Forbes India 15th Anniversary Special

Even a small grocery store should be able to experience IBM: Karan Bajwa

The new chief of IBM India, who took office in January, wants to offer end-to-end digital solutions to enterprises large and small, in a bid to become India's largest cloud and cognitive solutions company

Published: May 26, 2017 02:32:01 PM IST
Updated: May 27, 2017 12:46:38 AM IST

Even a small grocery store should be able to experience IBM: Karan BajwaKaran Bajwa, head of IBM in India
Image: Joshua Navalkar

Karan Bajwa, 50, who took over as the managing director of IBM India in January, has set himself a simple, yet ambitious, goal. He wants IBM India, under his watch, to become the number one cloud and cognitive solutions company for businesses in the country. His bosses in New York, where IBM India’s $80 billion-parent company is headquartered, will be more than happy if Bajwa can achieve this, considering the country has emerged as a bright spot for the global technology giant at a time when its global revenue has been declining.  

The former MD of Microsoft India, who succeeded Vanitha Narayanan (who was elevated as chairman of IBM India), wants to get there by positioning IBM India as a one-stop marketplace for all the technological needs of an enterprise, and not just as a products company. The strategy is to offer end-to-end solutions for enterprises, spanning across the entire customer lifecycle from consulting on the best solutions available, to devising the solutions through relevant products and services (even if they include third party products) and overseeing successful implementation.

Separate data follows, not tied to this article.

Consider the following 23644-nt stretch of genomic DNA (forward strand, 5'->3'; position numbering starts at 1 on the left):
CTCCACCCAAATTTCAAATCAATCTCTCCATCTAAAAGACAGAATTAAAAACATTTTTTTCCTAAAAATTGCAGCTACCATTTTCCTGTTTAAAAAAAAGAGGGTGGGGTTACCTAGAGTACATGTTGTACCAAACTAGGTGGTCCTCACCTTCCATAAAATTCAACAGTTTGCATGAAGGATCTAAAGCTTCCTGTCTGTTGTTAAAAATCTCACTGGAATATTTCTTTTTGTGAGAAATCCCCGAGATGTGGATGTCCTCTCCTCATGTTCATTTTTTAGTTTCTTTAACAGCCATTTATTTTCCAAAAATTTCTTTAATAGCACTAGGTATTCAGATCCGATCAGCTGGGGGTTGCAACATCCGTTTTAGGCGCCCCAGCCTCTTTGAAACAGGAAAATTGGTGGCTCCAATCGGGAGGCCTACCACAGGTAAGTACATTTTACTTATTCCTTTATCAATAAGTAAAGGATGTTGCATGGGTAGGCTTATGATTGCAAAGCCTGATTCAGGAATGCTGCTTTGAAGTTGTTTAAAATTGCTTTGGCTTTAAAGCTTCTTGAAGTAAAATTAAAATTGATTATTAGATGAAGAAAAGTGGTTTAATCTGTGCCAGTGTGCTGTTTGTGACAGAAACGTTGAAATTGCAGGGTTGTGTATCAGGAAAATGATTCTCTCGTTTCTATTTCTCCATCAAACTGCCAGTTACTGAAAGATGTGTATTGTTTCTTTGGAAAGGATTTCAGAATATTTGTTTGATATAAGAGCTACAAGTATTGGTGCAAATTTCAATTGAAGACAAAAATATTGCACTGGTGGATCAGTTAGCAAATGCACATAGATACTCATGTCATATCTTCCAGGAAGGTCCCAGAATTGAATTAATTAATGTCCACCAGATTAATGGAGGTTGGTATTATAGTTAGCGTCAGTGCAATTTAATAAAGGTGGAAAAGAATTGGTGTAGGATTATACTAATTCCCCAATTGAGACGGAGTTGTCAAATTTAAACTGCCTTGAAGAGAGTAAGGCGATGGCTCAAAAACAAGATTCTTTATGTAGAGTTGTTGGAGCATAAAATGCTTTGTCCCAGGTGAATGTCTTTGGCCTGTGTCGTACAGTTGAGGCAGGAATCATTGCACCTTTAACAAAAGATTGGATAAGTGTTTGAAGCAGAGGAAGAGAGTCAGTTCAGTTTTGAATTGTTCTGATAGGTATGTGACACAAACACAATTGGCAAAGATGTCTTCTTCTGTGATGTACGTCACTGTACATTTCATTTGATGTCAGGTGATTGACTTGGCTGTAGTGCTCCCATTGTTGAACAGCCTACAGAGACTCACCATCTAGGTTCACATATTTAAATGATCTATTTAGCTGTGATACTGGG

In an interview with Forbes India, Bajwa says that he wants even the smallest neighbourhood grocery store in India to experience IBM, even if indirectly as the platform on which applications targeted for use by them are built by the developer and startup community in its ecosystem. Speaking of the cyber security concerns that have emanated in India and globally following the WannaCry ransomware attack, Bajwa says that digital security occupies very high mindshare among Indian companies, but very little wallet share. He hopes that in wake of the recent attack, this will change.

Edited excerpts:

It has been close to six months since your appointment as IBM India’s MD. What according to you is the company’s greatest strength?
I was very clear on why I was taking up this role. It was to leverage the learnings of implementing digital transformation at enterprises on a much larger scale and in a much more complex environment. And that is what IBM is all about. If you think about IBM, it is four different organisations rolled into one. There is a hardware piece, a software organisation, a consulting practice and a digital infrastructure services component. The DNA of these verticals is very different and you have large individual companies in the market that focus on some of these verticals individually. Imagine the power of a company that can do all three on a large scale.

The second is to manage the ecosystem of developers.

What is the strategy that you are implementing to help IBM India play to its strengths?
If you see some of the work that we are doing for clients, it is about implementing an end-to-end digital transformation agenda by bringing in first party (IBM’s own) and third party capabilities together. If a customer had to do this by themselves, they would need to reach out to three or four different companies.